By Liz Vukelich, Daily Sports Editor
Published August 31, 2013
The first play of the Devin Gardner era started with a collective sigh from Michigan Stadium.
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The fans, and Gardner himself, probably hoped the new starting quarterback’s first possession against Central Michigan would go a little better than an incomplete pass, quickly followed by an interception.
That wouldn’t be Gardner’s last interception of the afternoon. But Gardner’s partnership with fifth-year senior Fitzgerald Toussaint and the rest of the running backs gave the Wolverines a very comfortable cushion over the Chippewas that culminated in a 59-9 win.
“We ran the ball well, which was our biggest emphasis over camp,” Gardner said. “Fitz ran well, all the running backs ran well and it was great for me to be able to see that.”
In the week leading up to the season opener, the coaching staff declared that Toussaint was starting to look like “the old Fitz,” having fully recovered from his leg injury last season.
During fall camp, Toussaint made a trip to the 15-yard line where his 2012 campaign ended, as a sort of closure. He declared that “he felt fine mentally,” and that was that.
It was a comforting assessment — from both him and the coaches — considering the days of former Michigan quarterback Denard Robinson running the ball 20 times a game were over and the running game belonged to the running backs again.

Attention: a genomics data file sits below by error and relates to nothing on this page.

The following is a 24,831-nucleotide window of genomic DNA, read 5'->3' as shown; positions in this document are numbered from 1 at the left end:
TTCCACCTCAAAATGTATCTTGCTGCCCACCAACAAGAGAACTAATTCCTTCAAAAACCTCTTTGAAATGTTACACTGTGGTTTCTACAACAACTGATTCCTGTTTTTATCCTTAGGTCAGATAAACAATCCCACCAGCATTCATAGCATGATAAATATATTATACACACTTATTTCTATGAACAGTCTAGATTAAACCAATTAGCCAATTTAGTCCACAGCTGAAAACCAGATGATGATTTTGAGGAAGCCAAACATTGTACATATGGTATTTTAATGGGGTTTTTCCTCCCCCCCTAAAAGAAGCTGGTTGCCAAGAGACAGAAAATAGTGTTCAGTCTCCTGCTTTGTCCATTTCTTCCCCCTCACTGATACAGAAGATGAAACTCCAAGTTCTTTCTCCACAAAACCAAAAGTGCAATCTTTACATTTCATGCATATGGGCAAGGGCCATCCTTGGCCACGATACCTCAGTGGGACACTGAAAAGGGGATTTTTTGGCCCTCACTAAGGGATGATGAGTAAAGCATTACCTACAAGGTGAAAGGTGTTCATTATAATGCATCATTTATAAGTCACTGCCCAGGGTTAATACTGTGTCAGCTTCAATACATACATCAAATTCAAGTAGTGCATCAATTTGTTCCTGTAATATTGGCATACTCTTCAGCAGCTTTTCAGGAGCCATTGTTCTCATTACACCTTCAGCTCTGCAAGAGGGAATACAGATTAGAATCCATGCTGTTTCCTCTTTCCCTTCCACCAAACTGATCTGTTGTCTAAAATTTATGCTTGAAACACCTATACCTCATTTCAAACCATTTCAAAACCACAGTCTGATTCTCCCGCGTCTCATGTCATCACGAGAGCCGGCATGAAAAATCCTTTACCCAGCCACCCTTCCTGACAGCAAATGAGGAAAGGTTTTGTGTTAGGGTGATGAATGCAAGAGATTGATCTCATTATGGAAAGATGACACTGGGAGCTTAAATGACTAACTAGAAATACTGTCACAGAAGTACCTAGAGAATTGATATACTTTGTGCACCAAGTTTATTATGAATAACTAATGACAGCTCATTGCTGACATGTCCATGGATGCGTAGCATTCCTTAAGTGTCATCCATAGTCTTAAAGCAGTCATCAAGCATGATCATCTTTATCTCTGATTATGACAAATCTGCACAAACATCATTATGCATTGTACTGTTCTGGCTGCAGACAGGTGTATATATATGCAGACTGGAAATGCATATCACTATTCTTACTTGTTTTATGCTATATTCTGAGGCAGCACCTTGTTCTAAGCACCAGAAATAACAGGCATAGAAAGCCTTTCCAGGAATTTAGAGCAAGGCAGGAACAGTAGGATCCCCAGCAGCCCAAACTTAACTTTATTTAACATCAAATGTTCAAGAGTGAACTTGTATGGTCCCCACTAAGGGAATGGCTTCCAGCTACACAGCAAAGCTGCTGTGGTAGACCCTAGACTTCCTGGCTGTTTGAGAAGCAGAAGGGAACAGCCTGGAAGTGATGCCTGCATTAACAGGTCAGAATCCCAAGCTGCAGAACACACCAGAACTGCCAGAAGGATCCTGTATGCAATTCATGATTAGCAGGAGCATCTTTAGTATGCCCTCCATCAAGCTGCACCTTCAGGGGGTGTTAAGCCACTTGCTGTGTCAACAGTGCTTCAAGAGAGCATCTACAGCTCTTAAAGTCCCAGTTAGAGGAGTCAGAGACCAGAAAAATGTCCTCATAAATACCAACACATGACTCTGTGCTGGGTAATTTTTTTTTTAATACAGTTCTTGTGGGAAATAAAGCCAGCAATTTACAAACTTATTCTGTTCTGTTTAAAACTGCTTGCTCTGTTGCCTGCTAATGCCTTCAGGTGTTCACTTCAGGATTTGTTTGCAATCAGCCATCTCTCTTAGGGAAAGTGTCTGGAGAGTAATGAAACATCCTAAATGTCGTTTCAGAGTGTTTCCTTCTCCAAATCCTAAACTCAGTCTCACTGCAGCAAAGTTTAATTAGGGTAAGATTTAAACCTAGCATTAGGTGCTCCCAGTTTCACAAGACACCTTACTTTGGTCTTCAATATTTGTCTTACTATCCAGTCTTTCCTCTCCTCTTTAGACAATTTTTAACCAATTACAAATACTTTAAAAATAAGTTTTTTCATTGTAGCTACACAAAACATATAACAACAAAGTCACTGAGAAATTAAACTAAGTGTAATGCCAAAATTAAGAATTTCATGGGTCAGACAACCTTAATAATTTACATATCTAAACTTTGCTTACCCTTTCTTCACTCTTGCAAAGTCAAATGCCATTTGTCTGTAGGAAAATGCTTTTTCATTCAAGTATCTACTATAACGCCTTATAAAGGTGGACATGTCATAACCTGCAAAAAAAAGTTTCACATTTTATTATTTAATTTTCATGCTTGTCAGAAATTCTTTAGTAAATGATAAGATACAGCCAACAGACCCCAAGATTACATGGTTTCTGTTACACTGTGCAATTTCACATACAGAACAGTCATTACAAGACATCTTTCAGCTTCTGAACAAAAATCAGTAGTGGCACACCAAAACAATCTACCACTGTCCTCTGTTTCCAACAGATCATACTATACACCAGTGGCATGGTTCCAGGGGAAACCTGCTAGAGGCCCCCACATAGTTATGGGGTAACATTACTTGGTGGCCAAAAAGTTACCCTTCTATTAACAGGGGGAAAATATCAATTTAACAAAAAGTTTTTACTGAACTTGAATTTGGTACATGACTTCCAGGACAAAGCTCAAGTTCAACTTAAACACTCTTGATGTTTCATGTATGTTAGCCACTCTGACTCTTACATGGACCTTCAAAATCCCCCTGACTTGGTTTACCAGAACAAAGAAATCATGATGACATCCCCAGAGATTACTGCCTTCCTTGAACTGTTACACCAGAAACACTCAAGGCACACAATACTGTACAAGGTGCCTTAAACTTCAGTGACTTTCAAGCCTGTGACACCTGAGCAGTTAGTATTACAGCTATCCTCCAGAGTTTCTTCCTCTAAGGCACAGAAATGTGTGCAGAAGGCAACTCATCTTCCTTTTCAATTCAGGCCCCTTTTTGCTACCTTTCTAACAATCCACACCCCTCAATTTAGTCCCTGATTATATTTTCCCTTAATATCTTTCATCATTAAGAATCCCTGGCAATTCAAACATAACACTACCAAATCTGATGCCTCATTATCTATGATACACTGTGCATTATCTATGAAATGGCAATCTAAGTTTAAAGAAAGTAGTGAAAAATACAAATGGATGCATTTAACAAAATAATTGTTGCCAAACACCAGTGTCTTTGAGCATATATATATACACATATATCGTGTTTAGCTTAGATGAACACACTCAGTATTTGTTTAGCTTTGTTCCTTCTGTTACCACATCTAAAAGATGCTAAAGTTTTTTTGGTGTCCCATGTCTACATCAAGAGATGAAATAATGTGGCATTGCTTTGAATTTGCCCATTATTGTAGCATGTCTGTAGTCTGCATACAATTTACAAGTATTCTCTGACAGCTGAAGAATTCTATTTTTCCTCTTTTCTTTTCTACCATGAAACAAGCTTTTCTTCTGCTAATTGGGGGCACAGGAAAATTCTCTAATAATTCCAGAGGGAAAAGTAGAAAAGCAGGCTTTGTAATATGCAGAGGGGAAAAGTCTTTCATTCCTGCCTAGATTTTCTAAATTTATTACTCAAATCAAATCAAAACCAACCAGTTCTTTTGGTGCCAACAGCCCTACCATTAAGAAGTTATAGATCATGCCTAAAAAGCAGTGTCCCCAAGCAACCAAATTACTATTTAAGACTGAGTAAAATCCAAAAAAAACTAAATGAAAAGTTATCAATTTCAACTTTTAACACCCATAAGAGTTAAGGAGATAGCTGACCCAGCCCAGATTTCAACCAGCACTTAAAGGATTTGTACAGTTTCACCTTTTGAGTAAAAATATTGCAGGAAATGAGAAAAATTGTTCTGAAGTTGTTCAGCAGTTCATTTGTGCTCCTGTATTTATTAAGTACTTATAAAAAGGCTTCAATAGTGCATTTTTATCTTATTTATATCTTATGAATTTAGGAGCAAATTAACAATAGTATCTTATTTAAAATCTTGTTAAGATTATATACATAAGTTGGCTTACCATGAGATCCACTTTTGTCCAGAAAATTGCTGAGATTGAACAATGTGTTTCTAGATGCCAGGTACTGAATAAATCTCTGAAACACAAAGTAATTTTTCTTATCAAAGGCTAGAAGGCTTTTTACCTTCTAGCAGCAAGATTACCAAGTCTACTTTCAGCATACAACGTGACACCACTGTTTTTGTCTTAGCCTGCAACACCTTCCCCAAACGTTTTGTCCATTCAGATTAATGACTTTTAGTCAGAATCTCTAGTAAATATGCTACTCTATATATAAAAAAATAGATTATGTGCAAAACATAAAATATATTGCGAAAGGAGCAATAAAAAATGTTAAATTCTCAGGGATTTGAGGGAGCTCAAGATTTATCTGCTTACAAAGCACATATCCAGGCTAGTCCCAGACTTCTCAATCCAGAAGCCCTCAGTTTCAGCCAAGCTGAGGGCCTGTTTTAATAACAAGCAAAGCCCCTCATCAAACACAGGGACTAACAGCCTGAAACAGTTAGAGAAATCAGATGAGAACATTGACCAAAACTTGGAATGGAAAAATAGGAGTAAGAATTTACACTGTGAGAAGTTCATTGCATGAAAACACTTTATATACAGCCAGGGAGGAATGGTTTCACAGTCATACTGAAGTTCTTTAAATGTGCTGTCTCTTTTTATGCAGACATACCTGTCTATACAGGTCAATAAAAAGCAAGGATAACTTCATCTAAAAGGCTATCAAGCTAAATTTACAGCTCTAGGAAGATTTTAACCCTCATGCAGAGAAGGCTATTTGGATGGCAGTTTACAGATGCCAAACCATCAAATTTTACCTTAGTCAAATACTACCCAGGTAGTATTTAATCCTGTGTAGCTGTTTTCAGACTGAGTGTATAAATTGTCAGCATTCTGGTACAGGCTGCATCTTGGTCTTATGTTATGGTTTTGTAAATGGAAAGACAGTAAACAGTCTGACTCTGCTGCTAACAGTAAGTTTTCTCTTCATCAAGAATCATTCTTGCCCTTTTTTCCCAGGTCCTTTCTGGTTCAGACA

That held true, with Toussaint’s 14 carries for 57 yards and two touchdowns. But he wasn’t Michigan’s only reason for an effective ground game, as five other running backs contributed for a group total of 147 yards and four touchdowns.
And Michigan coach Brady Hoke — who said he saw more negative things in the game than good ones — said the shared workload on the ground was one of the best things he saw.
“Running the football was something that we want to do, obviously,” Hoke said. “Getting a lot of touches to a lot of different guys was a good thing”
It seems funny that the Wolverines’ strength came from the running backs, especially considering that earlier in the week, neither Hoke nor offensive coordinator Al Borges guaranteed that anyone other than Toussaint would see playing time.
Two true freshmen did see playing time. Derrick Green showed flashes of why he was the No. 1 tailback recruit in the country out of high school with his 58 rushing yards and a touchdown to boot.
Still, it wasn’t all about the running backs. The Wolverines’ scoring frenzy on the ground actually started with an unanticipated defensive play on Central Michigan’s first possession — a two-fold effort, kick-started by freshman defensive back Dymonte Thomas’ blocked punt and finished up by senior wide receiver Joe Reynolds’ 29-yard return for a touchdown to act as a major momentum boosters.
“We thought we had an opportunity, and the guys executed,” Hoke said. “When it works, (the players) get excited.”
Gardner had his moments, too. He recovered from the botched first drive to score on Michigan’s second possession with a 22-yard rush.
Gardner played just as well with the receivers. Fifth-year senior Jeremy Gallon was the lone wide receiver to catch a touchdown, but the receiving corps caught for 221 total yards. Reynolds — who was put on scholarship earlier this week — caught a 45-yard bomb on Central Michigan’s 2-yard line early in the third quarter to set up an easy touchdown for the Wolverines.
Though the passing game didn’t mirror the ground game in points, the two remained relatively even. According to Hoke, that’s the balance he’d like to keep throughout the rest of the season — you can’t have one without the other.
“When you have balance, you can run the ball,” Hoke said. “It just opens so much of the play action game. That’s one thing that Devin does such a great job with, ball handling and play action.”